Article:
Tuesday, June 9, 2009

The power of Composites

Can a sheet of aluminium withstand an impact of a 2kg bird at 700 kmph? No! It can't. Can the same impact be withstood by a sheet of fibre glass? I'm not sure or may be not. But a sheet of Aluminium reinforced with glass fibres? Yeah, it can. And thats the material used for making the body of the Airbus A380.

Lets see how it works. There are two essential properties that most engineering materials are expected to possess. One is that it should not deform considerably and the other is that the material should not fail or fracture. Now, for the body of the aircraft, a strong material that isn't heavy is required. Naturally we go for aluminium based alloys for this purpose. But is that strong enough to survive a a bird's impact at a relative velocity of about 700 kmph? Obviously not! So, there is need for reinforcement of the alloy with some stronger material. Surprisingly, the engineers have chosen glass! Glass is a highly brittle material and the possible failure of this material is through a brittle fracture. The mechanism of brittle fracture is given by Griffith's theory.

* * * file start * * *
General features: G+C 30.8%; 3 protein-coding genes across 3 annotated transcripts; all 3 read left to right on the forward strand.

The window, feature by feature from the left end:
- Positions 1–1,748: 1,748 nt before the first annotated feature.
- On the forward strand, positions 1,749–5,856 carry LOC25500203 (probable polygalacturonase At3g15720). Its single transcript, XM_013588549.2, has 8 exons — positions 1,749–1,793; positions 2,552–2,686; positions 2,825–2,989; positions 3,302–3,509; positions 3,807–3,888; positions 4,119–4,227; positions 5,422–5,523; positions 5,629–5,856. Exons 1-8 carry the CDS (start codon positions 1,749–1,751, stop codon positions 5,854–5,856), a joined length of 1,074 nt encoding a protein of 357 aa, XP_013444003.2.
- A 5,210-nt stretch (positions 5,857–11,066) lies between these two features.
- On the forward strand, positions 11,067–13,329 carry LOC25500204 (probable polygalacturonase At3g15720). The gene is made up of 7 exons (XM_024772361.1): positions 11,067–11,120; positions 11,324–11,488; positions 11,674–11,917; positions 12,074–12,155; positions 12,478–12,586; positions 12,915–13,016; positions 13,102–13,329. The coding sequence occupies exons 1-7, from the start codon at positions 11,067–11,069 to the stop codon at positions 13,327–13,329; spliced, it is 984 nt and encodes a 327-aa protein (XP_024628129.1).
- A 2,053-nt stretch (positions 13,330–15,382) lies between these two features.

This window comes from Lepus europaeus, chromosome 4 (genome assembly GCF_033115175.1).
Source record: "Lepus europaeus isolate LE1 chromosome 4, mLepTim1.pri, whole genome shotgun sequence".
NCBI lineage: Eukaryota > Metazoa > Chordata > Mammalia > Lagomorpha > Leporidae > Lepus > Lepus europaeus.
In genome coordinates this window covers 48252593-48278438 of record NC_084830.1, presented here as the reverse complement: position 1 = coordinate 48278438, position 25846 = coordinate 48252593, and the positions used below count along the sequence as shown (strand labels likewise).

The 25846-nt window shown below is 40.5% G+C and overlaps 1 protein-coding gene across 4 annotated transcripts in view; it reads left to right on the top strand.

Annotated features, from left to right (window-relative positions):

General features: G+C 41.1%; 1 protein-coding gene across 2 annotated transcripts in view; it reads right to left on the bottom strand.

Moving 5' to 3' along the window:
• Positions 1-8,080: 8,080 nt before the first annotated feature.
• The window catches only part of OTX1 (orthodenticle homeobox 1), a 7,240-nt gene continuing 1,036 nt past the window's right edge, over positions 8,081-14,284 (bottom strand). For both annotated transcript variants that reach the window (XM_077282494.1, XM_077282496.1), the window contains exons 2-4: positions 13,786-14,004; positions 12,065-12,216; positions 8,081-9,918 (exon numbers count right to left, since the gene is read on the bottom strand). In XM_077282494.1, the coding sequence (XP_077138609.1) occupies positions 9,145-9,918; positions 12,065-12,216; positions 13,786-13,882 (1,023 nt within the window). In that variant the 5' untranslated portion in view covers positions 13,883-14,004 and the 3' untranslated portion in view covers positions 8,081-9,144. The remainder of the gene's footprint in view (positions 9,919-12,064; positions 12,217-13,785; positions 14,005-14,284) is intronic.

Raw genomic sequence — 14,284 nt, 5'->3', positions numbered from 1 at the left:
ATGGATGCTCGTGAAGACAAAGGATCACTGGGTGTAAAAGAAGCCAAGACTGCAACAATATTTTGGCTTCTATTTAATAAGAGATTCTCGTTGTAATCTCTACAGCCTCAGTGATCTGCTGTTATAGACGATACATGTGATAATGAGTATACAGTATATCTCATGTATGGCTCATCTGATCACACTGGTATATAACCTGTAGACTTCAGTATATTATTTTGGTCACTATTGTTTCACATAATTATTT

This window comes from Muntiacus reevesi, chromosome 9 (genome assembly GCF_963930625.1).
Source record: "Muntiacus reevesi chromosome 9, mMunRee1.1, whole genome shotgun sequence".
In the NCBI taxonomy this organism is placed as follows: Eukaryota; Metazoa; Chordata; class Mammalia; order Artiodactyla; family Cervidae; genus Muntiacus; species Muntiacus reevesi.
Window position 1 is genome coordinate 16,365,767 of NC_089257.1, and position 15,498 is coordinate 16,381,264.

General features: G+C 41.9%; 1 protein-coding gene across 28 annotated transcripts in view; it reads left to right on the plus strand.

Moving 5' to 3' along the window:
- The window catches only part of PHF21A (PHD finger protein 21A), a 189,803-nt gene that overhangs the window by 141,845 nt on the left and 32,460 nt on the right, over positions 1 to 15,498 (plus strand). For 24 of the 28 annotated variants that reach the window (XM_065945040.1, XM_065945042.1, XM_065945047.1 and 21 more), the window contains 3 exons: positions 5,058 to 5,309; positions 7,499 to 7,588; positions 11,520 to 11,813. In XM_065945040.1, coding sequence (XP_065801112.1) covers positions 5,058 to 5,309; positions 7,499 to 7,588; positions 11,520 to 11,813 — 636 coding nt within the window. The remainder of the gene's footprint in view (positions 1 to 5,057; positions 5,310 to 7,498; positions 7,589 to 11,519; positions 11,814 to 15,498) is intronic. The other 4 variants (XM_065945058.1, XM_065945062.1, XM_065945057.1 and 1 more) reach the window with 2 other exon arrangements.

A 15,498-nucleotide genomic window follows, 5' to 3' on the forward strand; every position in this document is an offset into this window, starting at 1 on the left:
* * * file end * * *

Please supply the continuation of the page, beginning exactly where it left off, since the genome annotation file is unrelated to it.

According to this theory, there are microscopic flaws(cracks) which propagate to form bigger cracks on the application of excessive stress. A part of the energy from the load is used to create the new surfaces as the new cracks are formed. When these cracks propagate to the surface, fracture occurs and the material fails. This is the mechanism by which glass fractures. When glass is heated and drawn into a fibre, these microscopic cracks are eliminated. Thus, when glass is in the form of fibres, fracture is prevented to a greater extent. These glass fibres are used to reinforce the Aluminum alloys and this composite is used to build the body of the A380.

A typical fiberglass sheet.